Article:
W.C.A.B. Nos. ADJ1145938 and ADJ312755
The opinion of the court was delivered by: Kitching, J.
CERTIFIED FOR PARTIAL PUBLICATION*fn1
PROCEEDING to review a decision of the Workers' Compensation Appeals Board. Annulled and remanded with directions.
State Farm Insurance Company (State Farm) petitions for writ of review pursuant to Labor Code section 5950*fn1 of the Workers' Compensation Appeals Board's opinion and order denying reconsideration of a joint supplemental findings and award. In that award, the Workers' Compensation Appeals Board (WCAB) found that lien claimant Carl Pearson, husband of applicant Francisca Apparicio, provided Apparicio with attendant care services 24 hours every day from July 24, 2003, and that Pearson was entitled to compensation for those services at $30 per hour. The total reimbursement to Pearson was $1,520,640. We conclude that Apparicio and Pearson's ex parte communications to a medical examiner violated the prohibition against ex parte communications in workers' compensation regulations. That violation requires disqualification of the medical examiner and the striking of the medical examiner's reports and testimony. We also conclude that the award of compensation to Pearson for caregiver services was unreasonable, was not authorized by section 4600, subdivision (a), and was not supported by substantial evidence. We annul the opinion and order denying reconsideration and order the matter remanded with directions to disqualify the medical examiner, to strike reports and opinions of the medical examiner, to select a new medical examiner, and to conduct proceedings to redetermine and recalculate compensation to be awarded lien claimant Pearson.
II. FACTUAL AND PROCEDURAL HISTORY
Francisca Apparicio, employed as a legal assistant by State Farm, sustained injury to her psyche, lumbar spine, and right upper extremity, and developed fibromyalgia. Apparicio made a claim for an injury to her back and bilateral extremities occurring on August 20, 1999. Apparicio made a second claim for a continuous trauma injury from 1993 to January 4, 1995, for her right arm, shoulder, back, fibromyalgia, and for a psychiatric sequela. On August 17, 2006, a stipulated award was entered for industrial injury to psyche, lumbar spine, right upper extremity and fibromyalgia, causing 100 percent permanent disability and a need for future medical treatment. Jurisdiction was reserved over Pearson's lien claim for his attendant care of and transportation services for Apparicio.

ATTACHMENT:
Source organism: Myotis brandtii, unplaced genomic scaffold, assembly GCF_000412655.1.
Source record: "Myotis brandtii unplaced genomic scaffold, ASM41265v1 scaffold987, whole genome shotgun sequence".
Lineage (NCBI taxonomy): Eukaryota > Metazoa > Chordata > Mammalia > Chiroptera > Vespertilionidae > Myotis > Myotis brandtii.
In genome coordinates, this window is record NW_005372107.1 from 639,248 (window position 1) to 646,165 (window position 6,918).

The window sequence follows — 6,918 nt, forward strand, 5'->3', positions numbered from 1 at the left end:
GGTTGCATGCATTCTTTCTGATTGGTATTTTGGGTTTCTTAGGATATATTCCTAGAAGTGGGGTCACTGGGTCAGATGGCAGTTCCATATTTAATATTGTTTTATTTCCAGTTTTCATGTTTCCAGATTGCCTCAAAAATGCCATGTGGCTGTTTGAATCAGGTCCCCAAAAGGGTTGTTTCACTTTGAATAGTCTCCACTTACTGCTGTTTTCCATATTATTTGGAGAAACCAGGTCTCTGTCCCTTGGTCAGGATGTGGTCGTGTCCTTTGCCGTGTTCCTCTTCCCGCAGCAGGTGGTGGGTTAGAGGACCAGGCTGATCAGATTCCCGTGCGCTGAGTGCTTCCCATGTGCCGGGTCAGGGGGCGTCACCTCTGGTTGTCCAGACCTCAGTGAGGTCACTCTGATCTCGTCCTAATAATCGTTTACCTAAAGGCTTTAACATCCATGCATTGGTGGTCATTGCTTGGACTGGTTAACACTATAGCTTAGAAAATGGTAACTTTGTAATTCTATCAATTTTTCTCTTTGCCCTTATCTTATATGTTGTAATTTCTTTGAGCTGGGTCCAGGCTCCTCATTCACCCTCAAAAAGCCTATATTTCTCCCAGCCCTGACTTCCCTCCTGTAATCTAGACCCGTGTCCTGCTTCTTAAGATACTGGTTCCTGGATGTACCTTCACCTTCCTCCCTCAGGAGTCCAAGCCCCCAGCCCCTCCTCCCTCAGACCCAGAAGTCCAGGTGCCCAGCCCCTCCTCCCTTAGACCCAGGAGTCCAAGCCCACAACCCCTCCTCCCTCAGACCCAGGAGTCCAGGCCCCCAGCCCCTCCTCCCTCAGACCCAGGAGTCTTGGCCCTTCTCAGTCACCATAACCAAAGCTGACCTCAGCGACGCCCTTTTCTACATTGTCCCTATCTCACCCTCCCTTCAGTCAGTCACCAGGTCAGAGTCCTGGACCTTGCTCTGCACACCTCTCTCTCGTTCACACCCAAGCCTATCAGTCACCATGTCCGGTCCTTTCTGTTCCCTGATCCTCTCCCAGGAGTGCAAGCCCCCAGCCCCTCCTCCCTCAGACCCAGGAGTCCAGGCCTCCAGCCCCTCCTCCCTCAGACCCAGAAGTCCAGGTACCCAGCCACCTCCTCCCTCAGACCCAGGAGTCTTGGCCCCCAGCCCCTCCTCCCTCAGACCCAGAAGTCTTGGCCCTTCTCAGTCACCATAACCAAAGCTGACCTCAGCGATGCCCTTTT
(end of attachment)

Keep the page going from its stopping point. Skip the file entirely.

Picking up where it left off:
On December 6, 2006, the worker's compensation administrative law judge (WCJ) disallowed the lien claim on the ground that Pearson failed to provide substantial medical evidence of the kind and amount of services Apparicio reasonably required. Pearson's petition for reconsideration was granted, however, and on October 12, 2007, the WCAB ordered the WCJ to develop the record regarding the services and the level of attendant care required by Apparicio.
Following the WCAB's decision, the parties could not agree on a medical expert to address issues identified by the WCAB. On December 19, 2007, the WCJ ordered the parties to have Dr. Donna Barras, M.D. conduct an evaluation and to provide an expert opinion on Apparicio's past and present life care needs, including the nature of home care services and the hours per day they were required.
Without giving notice to State Farm, counsel for Apparicio and Pearson contacted Dr. Barras and provided her with several medical reports. Dr. Barras reviewed those reports and other information, conducted a three-hour evaluation of Apparicio, and prepared an April 18, 2008, report describing Apparicio's condition and her medical, medication, nursing, equipment, and housing needs and their expected costs. Dr. Barras's report valued licensed vocational nursing (LVN) services provided by Pearson at $35 per hour. State Farm deposed Dr. Barras on August 7, 2008.